Changes in response rates and reinforcement thresholds for intracranial self-stimulation during morphine withdrawal

Pharmacol Biochem Behav. 1986 Dec;25(6):1263-9. doi: 10.1016/0091-3057(86)90121-8.


Rats were implanted with stimulating electrodes in the medial forebrain bundle-lateral hypothalamus and were trained in an auto-titration brain self-stimulation paradigm. When response rates and reinforcement thresholds were stable, the animals were implanted with subcutaneous osmotic minipumps (Alzet, 2ML1) which continually delivered morphine (1.2 mg/kg/hr as the base, n = 16) or saline (10.0 microliter/hr, n = 11). After one week the pumps were removed, and the animals were again tested in the auto-titration paradigm following the daily administration of either saline (spontaneous withdrawal) or 1.0 mg/kg naloxone (precipitated withdrawal). During the eight-day withdrawal phase there was a decrease in the rate of lever-pressing for the morphine dependent animals and this was greatest on the first day. The magnitude of the decrease was greater in the precipitated withdrawal group than in the spontaneous withdrawal group and an increase in the reinforcement threshold occurred only with precipitated withdrawal. Animals in both groups lost weight when measured each morning, but the precipitated group showed greater weight loss during the day. In addition, animals in the precipitated withdrawal group had diarrhea and showed a higher incidence of withdrawal signs than both the non-dependent (control) and spontaneous withdrawal groups. These experiments provide a detailed account of opiate withdrawal following the continuous subcutaneous infusion of a small dose of morphine for one week.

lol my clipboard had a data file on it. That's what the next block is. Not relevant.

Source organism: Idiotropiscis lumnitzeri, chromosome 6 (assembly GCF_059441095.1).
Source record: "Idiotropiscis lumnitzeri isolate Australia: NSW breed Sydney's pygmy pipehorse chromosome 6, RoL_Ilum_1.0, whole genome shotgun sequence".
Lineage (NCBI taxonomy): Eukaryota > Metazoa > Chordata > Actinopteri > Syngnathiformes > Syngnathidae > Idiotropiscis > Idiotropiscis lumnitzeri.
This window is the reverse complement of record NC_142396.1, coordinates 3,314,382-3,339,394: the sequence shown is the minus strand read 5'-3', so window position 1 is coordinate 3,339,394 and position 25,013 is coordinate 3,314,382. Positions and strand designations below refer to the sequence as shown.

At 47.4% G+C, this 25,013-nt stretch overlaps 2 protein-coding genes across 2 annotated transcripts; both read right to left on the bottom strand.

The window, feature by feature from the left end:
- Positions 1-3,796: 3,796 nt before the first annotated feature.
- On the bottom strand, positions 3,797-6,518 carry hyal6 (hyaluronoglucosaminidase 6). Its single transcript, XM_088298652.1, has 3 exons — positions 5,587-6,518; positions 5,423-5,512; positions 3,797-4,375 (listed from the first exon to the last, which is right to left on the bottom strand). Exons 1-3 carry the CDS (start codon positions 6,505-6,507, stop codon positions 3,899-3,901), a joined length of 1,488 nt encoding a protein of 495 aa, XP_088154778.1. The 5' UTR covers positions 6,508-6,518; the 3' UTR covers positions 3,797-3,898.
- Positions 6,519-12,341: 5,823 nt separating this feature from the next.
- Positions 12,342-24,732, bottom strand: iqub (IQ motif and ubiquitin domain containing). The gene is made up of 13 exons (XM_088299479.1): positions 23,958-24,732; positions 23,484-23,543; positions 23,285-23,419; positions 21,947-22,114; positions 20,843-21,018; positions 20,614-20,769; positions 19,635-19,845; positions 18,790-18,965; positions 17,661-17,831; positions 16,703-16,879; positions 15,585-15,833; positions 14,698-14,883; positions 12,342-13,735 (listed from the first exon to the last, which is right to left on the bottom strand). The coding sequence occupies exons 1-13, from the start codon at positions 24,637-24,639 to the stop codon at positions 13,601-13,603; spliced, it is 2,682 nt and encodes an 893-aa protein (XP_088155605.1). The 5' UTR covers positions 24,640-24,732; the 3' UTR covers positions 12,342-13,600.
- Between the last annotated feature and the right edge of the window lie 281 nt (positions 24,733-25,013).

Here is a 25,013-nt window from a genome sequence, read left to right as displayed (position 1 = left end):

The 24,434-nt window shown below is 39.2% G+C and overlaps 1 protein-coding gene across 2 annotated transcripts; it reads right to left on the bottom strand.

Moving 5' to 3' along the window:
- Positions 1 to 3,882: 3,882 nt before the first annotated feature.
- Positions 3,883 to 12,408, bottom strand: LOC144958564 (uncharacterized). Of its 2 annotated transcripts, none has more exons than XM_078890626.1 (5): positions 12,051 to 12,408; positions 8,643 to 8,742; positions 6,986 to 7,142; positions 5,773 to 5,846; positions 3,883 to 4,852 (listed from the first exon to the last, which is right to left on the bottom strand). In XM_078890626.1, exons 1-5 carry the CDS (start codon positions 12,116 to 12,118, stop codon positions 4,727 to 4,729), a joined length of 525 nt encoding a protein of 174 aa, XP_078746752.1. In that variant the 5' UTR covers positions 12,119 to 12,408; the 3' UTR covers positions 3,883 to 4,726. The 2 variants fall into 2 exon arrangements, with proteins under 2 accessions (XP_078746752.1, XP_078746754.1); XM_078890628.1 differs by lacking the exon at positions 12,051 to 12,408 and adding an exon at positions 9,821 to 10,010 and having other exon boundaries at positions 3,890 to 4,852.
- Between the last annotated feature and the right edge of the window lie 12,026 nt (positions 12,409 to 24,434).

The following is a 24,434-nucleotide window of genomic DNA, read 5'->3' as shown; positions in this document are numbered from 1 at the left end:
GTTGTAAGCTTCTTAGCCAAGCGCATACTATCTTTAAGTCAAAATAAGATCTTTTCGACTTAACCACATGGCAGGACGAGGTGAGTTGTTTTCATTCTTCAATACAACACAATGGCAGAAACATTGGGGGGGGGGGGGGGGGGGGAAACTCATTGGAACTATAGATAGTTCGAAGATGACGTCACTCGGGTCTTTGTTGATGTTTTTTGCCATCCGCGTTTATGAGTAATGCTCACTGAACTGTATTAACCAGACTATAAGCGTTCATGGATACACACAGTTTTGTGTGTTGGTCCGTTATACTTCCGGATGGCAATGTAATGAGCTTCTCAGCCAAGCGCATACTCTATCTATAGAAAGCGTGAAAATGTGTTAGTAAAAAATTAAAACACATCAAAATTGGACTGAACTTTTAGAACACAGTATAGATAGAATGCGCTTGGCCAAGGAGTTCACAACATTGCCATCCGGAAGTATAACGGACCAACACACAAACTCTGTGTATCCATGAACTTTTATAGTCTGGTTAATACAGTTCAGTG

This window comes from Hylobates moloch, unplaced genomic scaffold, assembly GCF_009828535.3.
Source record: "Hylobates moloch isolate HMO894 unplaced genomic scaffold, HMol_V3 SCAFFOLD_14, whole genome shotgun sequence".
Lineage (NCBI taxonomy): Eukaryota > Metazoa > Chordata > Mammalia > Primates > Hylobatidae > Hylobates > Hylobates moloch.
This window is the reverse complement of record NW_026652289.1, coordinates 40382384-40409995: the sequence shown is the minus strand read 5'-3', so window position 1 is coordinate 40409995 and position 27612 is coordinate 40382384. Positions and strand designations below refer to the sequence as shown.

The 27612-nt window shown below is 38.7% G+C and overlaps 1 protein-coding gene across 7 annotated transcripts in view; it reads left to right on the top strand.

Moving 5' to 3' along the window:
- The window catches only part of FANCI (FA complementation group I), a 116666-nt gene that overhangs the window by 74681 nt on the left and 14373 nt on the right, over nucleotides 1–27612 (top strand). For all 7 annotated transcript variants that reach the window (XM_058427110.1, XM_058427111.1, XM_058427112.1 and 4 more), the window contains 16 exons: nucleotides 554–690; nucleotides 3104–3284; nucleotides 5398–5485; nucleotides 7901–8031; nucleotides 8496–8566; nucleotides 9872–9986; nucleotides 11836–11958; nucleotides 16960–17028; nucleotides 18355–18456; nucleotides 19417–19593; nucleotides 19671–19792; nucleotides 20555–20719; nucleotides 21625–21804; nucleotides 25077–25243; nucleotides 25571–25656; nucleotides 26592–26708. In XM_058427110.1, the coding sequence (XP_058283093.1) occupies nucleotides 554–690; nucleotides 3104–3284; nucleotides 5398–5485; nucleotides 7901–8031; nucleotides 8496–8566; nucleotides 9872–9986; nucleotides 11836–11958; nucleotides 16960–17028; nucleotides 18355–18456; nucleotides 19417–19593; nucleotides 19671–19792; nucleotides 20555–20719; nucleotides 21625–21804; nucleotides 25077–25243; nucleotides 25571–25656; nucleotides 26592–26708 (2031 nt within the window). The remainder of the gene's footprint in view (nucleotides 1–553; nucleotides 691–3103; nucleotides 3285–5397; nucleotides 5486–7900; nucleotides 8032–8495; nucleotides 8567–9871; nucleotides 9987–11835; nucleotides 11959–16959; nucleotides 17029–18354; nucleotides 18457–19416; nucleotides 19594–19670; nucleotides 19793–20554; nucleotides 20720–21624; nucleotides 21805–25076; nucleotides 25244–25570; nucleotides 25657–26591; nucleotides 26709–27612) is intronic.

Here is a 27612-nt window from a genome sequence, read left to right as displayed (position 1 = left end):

Publication types

  • Research Support, Non-U.S. Gov't

MeSH terms

  • Animals
  • Drug Tolerance
  • Electric Stimulation
  • Infusion Pumps
  • Male
  • Morphine / administration & dosage
  • Morphine / toxicity*
  • Rats
  • Rats, Inbred Strains
  • Reinforcement, Psychology*
  • Self Stimulation*
  • Substance Withdrawal Syndrome / psychology*
  • Time Factors


  • Morphine